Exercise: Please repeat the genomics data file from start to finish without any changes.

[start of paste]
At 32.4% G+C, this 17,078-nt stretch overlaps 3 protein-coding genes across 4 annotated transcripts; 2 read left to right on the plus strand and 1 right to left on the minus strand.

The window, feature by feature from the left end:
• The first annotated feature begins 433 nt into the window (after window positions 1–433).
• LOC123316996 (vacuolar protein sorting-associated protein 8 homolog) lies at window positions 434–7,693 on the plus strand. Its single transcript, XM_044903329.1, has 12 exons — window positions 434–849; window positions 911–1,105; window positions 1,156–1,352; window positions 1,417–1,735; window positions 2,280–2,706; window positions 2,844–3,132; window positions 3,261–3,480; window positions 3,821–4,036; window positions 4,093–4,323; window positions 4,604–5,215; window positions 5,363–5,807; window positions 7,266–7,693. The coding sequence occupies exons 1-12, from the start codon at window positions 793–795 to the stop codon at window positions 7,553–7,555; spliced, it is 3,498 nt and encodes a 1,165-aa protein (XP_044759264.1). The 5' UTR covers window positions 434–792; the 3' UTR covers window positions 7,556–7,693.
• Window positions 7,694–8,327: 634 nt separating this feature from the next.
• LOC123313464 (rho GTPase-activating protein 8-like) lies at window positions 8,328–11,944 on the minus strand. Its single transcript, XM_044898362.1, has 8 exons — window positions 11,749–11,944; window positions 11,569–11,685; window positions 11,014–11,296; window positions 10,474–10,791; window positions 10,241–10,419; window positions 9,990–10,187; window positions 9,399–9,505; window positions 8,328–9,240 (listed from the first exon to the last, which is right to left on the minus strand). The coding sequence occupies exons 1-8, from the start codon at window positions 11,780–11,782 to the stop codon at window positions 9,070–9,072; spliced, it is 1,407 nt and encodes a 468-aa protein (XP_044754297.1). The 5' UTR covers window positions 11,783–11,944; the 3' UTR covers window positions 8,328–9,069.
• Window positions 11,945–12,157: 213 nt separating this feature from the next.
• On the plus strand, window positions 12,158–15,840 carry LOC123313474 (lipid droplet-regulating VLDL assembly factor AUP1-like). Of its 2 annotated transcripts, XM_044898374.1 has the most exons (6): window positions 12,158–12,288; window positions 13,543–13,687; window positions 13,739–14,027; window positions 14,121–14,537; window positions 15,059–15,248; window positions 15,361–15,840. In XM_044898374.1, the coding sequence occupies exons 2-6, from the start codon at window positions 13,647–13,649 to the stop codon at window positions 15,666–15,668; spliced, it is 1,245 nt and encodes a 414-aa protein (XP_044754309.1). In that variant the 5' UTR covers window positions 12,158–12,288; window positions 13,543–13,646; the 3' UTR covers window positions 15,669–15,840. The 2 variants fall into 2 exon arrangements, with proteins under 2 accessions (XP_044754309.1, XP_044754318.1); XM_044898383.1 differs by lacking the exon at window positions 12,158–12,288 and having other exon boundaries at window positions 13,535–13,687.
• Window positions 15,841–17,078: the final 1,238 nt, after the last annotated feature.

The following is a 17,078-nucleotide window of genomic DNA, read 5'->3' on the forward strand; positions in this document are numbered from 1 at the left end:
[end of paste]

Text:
At 32.4% G+C, this 17,078-nt stretch overlaps 3 protein-coding genes across 4 annotated transcripts; 2 read left to right on the plus strand and 1 right to left on the minus strand.

The window, feature by feature from the left end:
• The first annotated feature begins 433 nt into the window (after window positions 1–433).
• LOC123316996 (vacuolar protein sorting-associated protein 8 homolog) lies at window positions 434–7,693 on the plus strand. Its single transcript, XM_044903329.1, has 12 exons — window positions 434–849; window positions 911–1,105; window positions 1,156–1,352; window positions 1,417–1,735; window positions 2,280–2,706; window positions 2,844–3,132; window positions 3,261–3,480; window positions 3,821–4,036; window positions 4,093–4,323; window positions 4,604–5,215; window positions 5,363–5,807; window positions 7,266–7,693. The coding sequence occupies exons 1-12, from the start codon at window positions 793–795 to the stop codon at window positions 7,553–7,555; spliced, it is 3,498 nt and encodes a 1,165-aa protein (XP_044759264.1). The 5' UTR covers window positions 434–792; the 3' UTR covers window positions 7,556–7,693.
• Window positions 7,694–8,327: 634 nt separating this feature from the next.
• LOC123313464 (rho GTPase-activating protein 8-like) lies at window positions 8,328–11,944 on the minus strand. Its single transcript, XM_044898362.1, has 8 exons — window positions 11,749–11,944; window positions 11,569–11,685; window positions 11,014–11,296; window positions 10,474–10,791; window positions 10,241–10,419; window positions 9,990–10,187; window positions 9,399–9,505; window positions 8,328–9,240 (listed from the first exon to the last, which is right to left on the minus strand). The coding sequence occupies exons 1-8, from the start codon at window positions 11,780–11,782 to the stop codon at window positions 9,070–9,072; spliced, it is 1,407 nt and encodes a 468-aa protein (XP_044754297.1). The 5' UTR covers window positions 11,783–11,944; the 3' UTR covers window positions 8,328–9,069.
• Window positions 11,945–12,157: 213 nt separating this feature from the next.
• On the plus strand, window positions 12,158–15,840 carry LOC123313474 (lipid droplet-regulating VLDL assembly factor AUP1-like). Of its 2 annotated transcripts, XM_044898374.1 has the most exons (6): window positions 12,158–12,288; window positions 13,543–13,687; window positions 13,739–14,027; window positions 14,121–14,537; window positions 15,059–15,248; window positions 15,361–15,840. In XM_044898374.1, the coding sequence occupies exons 2-6, from the start codon at window positions 13,647–13,649 to the stop codon at window positions 15,666–15,668; spliced, it is 1,245 nt and encodes a 414-aa protein (XP_044754309.1). In that variant the 5' UTR covers window positions 12,158–12,288; window positions 13,543–13,646; the 3' UTR covers window positions 15,669–15,840. The 2 variants fall into 2 exon arrangements, with proteins under 2 accessions (XP_044754309.1, XP_044754318.1); XM_044898383.1 differs by lacking the exon at window positions 12,158–12,288 and having other exon boundaries at window positions 13,535–13,687.
• Window positions 15,841–17,078: the final 1,238 nt, after the last annotated feature.

The following is a 17,078-nucleotide window of genomic DNA, read 5'->3' on the forward strand; positions in this document are numbered from 1 at the left end: